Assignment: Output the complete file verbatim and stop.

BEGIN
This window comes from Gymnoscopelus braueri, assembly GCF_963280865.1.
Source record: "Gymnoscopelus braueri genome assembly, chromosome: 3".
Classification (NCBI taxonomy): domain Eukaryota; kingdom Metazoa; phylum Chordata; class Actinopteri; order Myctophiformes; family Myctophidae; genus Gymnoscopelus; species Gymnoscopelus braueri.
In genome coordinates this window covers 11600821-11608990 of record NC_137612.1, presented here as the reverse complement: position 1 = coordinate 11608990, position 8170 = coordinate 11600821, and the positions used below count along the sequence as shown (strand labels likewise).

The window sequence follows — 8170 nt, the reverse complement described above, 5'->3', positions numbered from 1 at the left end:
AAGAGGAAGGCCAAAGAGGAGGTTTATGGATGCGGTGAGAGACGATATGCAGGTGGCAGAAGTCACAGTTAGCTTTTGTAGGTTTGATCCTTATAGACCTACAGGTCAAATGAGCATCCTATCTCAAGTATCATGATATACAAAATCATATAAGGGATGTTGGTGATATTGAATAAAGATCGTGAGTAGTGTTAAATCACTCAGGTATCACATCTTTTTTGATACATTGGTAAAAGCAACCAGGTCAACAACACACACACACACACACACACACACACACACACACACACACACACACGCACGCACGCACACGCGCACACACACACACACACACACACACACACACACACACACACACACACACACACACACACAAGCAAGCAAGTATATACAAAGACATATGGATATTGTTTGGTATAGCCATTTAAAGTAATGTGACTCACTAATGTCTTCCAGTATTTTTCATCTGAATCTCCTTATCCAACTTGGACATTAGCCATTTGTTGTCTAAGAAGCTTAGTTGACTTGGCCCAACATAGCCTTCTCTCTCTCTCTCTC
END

This window comes from Gymnoscopelus braueri, assembly GCF_963280865.1.
Source record: "Gymnoscopelus braueri genome assembly, chromosome: 3".
Classification (NCBI taxonomy): domain Eukaryota; kingdom Metazoa; phylum Chordata; class Actinopteri; order Myctophiformes; family Myctophidae; genus Gymnoscopelus; species Gymnoscopelus braueri.
In genome coordinates this window covers 11600821-11608990 of record NC_137612.1, presented here as the reverse complement: position 1 = coordinate 11608990, position 8170 = coordinate 11600821, and the positions used below count along the sequence as shown (strand labels likewise).

The window sequence follows — 8170 nt, the reverse complement described above, 5'->3', positions numbered from 1 at the left end:
AAGAGGAAGGCCAAAGAGGAGGTTTATGGATGCGGTGAGAGACGATATGCAGGTGGCAGAAGTCACAGTTAGCTTTTGTAGGTTTGATCCTTATAGACCTACAGGTCAAATGAGCATCCTATCTCAAGTATCATGATATACAAAATCATATAAGGGATGTTGGTGATATTGAATAAAGATCGTGAGTAGTGTTAAATCACTCAGGTATCACATCTTTTTTGATACATTGGTAAAAGCAACCAGGTCAACAACACACACACACACACACACACACACACACACACACACACACACACACGCACGCACGCACACGCGCACACACACACACACACACACACACACACACACACACACACACACACACACACACACACAAGCAAGCAAGTATATACAAAGACATATGGATATTGTTTGGTATAGCCATTTAAAGTAATGTGACTCACTAATGTCTTCCAGTATTTTTCATCTGAATCTCCTTATCCAACTTGGACATTAGCCATTTGTTGTCTAAGAAGCTTAGTTGACTTGGCCCAACATAGCCTTCTCTCTCTCTCTCTC